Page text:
But Ocasio-Cortez issued a defiant response to the letter while at a Town Hall held in New York City Housing Authority Boston Post Road Plaza in the Bronx in late August.

“Free speech isn’t an entitlement to force someone to endure your harassment,” Ocasio-Cortez told a crowd of reporters after the meeting.

Currently, two other newly elected young, female representatives from the Bronx have joined Ocasio-Cortez and said that online harassment is a problem and should not be tolerated.

Bronx elected officials speak out

Alessandra Biaggi, a 33-year-old newly-elected New York state senator whose district overlaps with Ocasio-Cortez’s, said she believes the law on free speech is still adjusting to having women in power in the era of social media.

She, along with Ocasio-Cortez and New York Assemblywoman Nathalia Fernandez of the Bronx represent a growing number of young women and women of color running for and winning positions in public office at the city, state, and national level.

“This is not a knock on men, it’s just that so much about leadership has been defined by this male lens,” said Biaggi, who ousted 14-year incumbent Jeffrey Klein in the 2018 state senate election. “We have to work harder to define what it means to be a leader.”

Biaggi said she has experienced various degrees of gender related harassment since taking office, which has ranged from minor instances, like men using her physical appearance to belittle her position—calling her things like “cute” and “small” in business settings— to more extreme instances of threat and exploitation, such as threatening physical harm.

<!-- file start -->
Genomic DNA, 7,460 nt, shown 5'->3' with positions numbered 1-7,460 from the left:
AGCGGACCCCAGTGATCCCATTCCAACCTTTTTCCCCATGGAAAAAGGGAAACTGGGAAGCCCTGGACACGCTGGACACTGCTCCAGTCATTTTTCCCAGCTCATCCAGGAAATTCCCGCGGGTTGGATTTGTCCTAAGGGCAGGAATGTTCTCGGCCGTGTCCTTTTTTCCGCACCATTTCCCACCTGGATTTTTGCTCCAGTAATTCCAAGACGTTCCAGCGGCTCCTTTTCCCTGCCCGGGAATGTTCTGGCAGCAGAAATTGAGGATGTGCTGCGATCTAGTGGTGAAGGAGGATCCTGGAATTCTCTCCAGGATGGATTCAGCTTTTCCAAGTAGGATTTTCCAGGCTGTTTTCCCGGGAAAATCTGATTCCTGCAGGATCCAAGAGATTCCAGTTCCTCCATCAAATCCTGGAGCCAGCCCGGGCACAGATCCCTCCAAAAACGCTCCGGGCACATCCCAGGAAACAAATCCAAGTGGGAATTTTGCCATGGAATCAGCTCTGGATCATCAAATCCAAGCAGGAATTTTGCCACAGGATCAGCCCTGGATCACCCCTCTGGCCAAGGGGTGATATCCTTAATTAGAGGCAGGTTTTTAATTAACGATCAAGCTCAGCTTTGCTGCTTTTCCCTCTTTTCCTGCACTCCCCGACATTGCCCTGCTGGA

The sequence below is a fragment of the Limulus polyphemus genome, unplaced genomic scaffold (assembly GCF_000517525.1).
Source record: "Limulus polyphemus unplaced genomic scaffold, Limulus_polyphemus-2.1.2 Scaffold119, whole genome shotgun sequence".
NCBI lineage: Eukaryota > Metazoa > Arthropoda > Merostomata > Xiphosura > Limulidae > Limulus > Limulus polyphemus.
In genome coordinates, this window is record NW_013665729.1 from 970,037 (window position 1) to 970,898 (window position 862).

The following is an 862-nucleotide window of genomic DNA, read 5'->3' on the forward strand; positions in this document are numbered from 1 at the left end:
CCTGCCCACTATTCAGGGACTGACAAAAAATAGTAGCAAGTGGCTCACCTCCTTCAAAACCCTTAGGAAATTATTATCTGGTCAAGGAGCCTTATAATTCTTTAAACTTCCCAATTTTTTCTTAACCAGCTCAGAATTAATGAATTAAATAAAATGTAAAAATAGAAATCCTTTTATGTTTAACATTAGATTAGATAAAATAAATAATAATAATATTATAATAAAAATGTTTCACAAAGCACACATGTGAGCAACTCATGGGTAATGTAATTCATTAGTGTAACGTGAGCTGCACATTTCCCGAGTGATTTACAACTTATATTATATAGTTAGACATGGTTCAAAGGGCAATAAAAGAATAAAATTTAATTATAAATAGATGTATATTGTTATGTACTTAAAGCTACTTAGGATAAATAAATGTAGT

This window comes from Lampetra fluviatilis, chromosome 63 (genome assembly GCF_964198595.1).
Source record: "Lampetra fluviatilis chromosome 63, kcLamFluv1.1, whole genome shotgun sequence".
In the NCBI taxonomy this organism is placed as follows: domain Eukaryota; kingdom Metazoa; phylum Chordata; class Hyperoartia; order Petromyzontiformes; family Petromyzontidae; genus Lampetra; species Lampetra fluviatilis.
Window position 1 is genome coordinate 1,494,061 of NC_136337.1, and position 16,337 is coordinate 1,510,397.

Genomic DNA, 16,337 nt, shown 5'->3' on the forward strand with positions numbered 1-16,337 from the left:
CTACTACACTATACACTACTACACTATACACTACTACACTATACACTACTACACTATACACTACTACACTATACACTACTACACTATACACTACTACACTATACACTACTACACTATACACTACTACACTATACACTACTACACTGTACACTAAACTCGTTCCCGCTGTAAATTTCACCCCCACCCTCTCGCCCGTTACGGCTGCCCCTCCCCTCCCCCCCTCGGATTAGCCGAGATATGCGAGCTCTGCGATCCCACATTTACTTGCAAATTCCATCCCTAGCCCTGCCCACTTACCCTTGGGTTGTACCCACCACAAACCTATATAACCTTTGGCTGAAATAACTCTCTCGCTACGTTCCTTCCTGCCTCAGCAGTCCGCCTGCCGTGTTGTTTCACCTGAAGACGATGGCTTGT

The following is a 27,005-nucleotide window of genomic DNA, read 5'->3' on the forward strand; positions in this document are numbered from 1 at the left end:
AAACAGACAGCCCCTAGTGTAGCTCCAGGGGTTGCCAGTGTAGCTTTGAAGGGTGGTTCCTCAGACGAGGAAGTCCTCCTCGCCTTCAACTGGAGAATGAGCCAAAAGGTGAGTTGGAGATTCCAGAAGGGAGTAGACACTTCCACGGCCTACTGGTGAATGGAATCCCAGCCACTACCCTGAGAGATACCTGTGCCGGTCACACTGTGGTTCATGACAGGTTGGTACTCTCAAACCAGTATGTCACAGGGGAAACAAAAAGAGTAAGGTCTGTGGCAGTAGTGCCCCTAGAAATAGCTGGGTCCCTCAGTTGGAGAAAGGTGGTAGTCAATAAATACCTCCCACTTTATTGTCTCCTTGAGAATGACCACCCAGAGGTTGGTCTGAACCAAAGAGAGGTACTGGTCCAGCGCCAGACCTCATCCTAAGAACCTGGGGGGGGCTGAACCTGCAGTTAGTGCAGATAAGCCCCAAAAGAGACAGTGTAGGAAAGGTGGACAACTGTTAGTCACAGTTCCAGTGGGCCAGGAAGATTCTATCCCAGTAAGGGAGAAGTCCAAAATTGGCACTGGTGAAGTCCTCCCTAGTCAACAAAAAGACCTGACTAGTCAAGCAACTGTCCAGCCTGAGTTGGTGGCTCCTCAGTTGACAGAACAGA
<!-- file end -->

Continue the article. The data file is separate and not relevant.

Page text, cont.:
“I will listen to someone who disagrees with me, who’s angry at me for something,” said Biaggi. “But I don’t need to listen to someone calling me nasty degrading names or harassing me. Online is the perfect environment for that really outrageous behavior.”

Biaggi’s office did not respond to a request for further specification of the type of behavior that she believes crosses the line.

Rep. Alexandria Ocasio-Cortez is escorted out of a Town Hall in the Bronx on Aug. 29, as a man in attendance shouts that she’s a fraud.

Regardless, data makes clear that there are major gender-based differences in the experiences of members of public office, especially those engaged in online arenas.

Monica Anderson, a senior researcher at Pew Research Center, a non-partisan organization, said that 70 percent of women in the US see online harassment as a major problem.